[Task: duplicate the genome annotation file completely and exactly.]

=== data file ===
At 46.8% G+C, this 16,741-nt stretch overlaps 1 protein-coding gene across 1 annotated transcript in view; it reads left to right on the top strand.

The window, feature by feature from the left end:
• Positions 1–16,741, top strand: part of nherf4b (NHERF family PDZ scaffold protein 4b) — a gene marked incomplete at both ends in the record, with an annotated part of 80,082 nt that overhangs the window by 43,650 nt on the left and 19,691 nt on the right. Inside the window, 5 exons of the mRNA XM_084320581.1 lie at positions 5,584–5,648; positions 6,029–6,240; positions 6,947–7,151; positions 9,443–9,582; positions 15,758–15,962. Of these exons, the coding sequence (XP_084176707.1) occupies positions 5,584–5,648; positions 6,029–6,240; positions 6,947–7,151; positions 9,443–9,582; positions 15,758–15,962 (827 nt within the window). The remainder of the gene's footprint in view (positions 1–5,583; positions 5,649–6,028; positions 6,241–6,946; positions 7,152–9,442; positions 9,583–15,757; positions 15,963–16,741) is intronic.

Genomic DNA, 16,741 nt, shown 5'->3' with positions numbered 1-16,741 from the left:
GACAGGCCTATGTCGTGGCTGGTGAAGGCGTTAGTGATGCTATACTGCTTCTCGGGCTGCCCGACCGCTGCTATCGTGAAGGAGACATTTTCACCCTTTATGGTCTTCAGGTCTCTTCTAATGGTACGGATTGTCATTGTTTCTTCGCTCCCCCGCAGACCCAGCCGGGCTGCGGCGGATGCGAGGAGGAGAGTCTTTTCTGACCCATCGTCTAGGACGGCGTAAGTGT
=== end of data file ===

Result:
At 46.8% G+C, this 16,741-nt stretch overlaps 1 protein-coding gene across 1 annotated transcript in view; it reads left to right on the top strand.

The window, feature by feature from the left end:
• Positions 1–16,741, top strand: part of nherf4b (NHERF family PDZ scaffold protein 4b) — a gene marked incomplete at both ends in the record, with an annotated part of 80,082 nt that overhangs the window by 43,650 nt on the left and 19,691 nt on the right. Inside the window, 5 exons of the mRNA XM_084320581.1 lie at positions 5,584–5,648; positions 6,029–6,240; positions 6,947–7,151; positions 9,443–9,582; positions 15,758–15,962. Of these exons, the coding sequence (XP_084176707.1) occupies positions 5,584–5,648; positions 6,029–6,240; positions 6,947–7,151; positions 9,443–9,582; positions 15,758–15,962 (827 nt within the window). The remainder of the gene's footprint in view (positions 1–5,583; positions 5,649–6,028; positions 6,241–6,946; positions 7,152–9,442; positions 9,583–15,757; positions 15,963–16,741) is intronic.

Genomic DNA, 16,741 nt, shown 5'->3' with positions numbered 1-16,741 from the left:
GACAGGCCTATGTCGTGGCTGGTGAAGGCGTTAGTGATGCTATACTGCTTCTCGGGCTGCCCGACCGCTGCTATCGTGAAGGAGACATTTTCACCCTTTATGGTCTTCAGGTCTCTTCTAATGGTACGGATTGTCATTGTTTCTTCGCTCCCCCGCAGACCCAGCCGGGCTGCGGCGGATGCGAGGAGGAGAGTCTTTTCTGACCCATCGTCTAGGACGGCGTAAGTGT